Airlines suspend flights between Sweden and the UK

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Airlines suspend flights between Sweden and the UK
An SAS and Norwegian planes are pictured at Arlanda airport, north of Stockholm. Jonathan NACKSTRAND / AFP

All commercial flights between Sweden and the UK will be suspended from the afternoon of Thursday 9th April until further notice, according to The British Embassy in Sweden.


The Embassy has advised anyone living in the UK who wishes to return to Sweden, to arrange their journey now. 

On their Twitter feed, the British Embassy suggested people should check their airline’s website for the latest schedule and information on flight availability.

Sweden halted international travel into the country on March 19th, following an EU decision, to prevent the spread of the coronavirus.


The entry ban is for 30 days and does not apply to EU or EEA citizens. Also exempt are people who can demonstrate an important reason to travel to Sweden, for example "diplomats, people in need of international protection and people who are to perform necessary functions in Sweden, such as healthcare staff and people transporting goods to Sweden".


The travel ban could be extended but the Swedish government previously said in a statement that "it is an exceptional measure, which should not last longer than needed".

The Local has asked the British Embassy for further comment around the recent flight suspension.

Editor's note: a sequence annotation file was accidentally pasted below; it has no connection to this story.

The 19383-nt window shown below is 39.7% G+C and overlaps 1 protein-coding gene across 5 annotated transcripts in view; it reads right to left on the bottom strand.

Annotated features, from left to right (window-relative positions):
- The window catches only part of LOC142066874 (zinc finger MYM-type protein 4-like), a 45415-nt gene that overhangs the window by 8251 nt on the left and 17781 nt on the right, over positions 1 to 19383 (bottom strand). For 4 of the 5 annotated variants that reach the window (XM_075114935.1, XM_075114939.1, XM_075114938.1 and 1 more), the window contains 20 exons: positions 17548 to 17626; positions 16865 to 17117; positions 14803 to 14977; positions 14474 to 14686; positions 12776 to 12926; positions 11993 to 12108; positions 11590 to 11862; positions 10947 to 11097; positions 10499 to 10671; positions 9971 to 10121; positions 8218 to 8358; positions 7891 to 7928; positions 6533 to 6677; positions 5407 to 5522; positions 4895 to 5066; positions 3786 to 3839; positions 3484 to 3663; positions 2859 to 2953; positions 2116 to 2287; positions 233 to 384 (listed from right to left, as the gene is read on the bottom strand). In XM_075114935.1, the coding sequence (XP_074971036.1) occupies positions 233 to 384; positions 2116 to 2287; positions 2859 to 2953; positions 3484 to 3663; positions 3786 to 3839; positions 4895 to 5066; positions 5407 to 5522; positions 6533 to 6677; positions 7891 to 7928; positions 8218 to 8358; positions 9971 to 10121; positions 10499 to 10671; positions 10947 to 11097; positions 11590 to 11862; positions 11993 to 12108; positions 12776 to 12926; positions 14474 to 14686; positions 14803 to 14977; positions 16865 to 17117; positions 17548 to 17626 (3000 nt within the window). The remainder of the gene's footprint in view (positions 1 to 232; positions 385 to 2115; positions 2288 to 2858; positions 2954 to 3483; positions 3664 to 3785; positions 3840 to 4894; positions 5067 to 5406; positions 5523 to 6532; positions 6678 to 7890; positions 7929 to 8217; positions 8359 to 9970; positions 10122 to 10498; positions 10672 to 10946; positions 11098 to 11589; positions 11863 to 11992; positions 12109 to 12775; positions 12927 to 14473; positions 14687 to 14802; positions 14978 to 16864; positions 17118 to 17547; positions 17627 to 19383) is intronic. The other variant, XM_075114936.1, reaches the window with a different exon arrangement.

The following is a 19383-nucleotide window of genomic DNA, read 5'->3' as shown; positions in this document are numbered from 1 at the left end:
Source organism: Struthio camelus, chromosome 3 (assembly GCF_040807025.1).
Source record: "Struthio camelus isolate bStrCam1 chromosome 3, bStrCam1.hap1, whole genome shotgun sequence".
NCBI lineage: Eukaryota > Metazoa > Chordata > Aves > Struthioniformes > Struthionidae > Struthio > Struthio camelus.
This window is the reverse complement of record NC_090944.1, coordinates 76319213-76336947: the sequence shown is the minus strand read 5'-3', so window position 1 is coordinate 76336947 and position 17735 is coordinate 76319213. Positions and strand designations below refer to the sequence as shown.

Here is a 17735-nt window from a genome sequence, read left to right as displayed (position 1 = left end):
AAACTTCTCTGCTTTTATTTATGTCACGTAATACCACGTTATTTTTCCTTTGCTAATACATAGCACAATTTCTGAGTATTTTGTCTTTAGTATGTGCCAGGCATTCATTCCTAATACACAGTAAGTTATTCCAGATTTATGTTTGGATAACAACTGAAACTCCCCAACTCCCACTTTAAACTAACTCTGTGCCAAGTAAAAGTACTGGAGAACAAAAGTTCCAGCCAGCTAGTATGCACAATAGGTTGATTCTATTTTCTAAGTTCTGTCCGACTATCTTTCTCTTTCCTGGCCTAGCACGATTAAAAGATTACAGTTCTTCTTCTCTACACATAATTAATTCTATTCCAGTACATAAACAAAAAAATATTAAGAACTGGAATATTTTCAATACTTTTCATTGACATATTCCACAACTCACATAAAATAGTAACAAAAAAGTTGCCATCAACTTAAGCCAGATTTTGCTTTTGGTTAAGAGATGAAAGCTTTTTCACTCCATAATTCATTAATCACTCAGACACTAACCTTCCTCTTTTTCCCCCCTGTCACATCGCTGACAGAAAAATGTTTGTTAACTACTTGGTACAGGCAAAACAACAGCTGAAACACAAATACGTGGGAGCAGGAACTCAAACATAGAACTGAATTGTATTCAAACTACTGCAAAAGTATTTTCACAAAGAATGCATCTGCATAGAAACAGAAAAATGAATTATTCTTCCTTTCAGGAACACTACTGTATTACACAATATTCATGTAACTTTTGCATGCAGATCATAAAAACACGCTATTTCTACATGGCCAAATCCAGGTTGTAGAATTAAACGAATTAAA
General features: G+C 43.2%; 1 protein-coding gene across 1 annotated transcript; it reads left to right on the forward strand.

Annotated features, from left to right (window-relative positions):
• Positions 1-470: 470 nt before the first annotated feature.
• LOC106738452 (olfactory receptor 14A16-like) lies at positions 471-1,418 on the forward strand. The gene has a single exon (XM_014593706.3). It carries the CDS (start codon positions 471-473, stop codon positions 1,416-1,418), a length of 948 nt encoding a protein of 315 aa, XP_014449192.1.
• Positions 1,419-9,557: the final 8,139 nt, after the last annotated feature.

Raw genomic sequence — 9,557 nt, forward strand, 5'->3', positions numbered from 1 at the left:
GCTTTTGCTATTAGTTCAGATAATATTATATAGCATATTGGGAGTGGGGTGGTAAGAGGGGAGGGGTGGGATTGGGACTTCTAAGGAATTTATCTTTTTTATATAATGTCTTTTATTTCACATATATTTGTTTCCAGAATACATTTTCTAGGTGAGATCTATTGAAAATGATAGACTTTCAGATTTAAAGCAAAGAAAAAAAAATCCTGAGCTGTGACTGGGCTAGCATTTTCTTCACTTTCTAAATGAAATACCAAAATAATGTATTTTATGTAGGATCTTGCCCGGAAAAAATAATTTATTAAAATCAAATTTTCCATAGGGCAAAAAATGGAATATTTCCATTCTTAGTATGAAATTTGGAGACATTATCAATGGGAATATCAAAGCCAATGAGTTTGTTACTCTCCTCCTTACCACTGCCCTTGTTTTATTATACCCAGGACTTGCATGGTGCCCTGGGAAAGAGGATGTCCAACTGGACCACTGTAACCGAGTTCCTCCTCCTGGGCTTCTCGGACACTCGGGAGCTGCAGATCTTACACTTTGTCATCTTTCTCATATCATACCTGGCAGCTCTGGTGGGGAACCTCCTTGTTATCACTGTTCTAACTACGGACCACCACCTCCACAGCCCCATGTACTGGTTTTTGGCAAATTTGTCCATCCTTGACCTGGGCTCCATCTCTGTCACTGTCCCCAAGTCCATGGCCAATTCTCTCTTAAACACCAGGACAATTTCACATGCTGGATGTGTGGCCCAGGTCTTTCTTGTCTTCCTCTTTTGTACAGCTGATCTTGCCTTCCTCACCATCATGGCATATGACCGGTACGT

What should you be doing to help reduce the rate of infection?

In Sweden, the official advice requires everyone to:
  • Stay at home if you have any cold- or flu-like symptoms, even if they are mild and you would normally continue life as normal. Stay at home until you have been fully symptom-free for at least two days.
  • Practise good hygiene, by regularly and thoroughly washing your hands with soap and water, using hand sanitiser when that’s not possible, and covering any coughs and sneezes with your elbow.
  • Keep distance from all other people when in public places. That includes shops, parks, museums, and on the street, for example. The World Health Organisation recommends keeping at least a 1.5-2 metre distance.
  • Avoid large gatherings, including parties, weddings, and other activities.
  • Work from home if you can. Employers have been asked to ensure this happens where possible.
  • Avoid all non-essential travel, both within and outside Sweden. That includes visits to family, planned holidays, and any other trips that can be avoided.
  • If you have to travel, avoid busy times such as rush hour if you can. This reduces the number of people on public transport and makes it easier for people to keep their distance.
  • If you are over 70 or belong to a high-risk group, you should stay at home and reduce all social contacts. Avoid going to the shops (get groceries delivered or try to find someone who can help you), but you can go outside if you keep distance from other people. Read more about the help available to those in risk groups here.
  • By following these precautions, we can all help to protect those who are most at risk and to reduce the rate of infection, which in turn reduces the burden on Sweden's healthcare sector.
  • Read more detail about the precautions we should all be taking in this paywall-free article. Advice in English is also available from Sweden's Public Health Agency and the World Health Organisation.



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Anonymous 2020/04/06 08:05
Which country decided on the ban?<br /><br />Also, does anyone know how the Swedish government classifies the dead for covid-19? For example, if an elderly person dies in a home, are they always tested for covid-19? Or, if someone has terminal cancer and covid-19 and they die, how does Sweden register that death?

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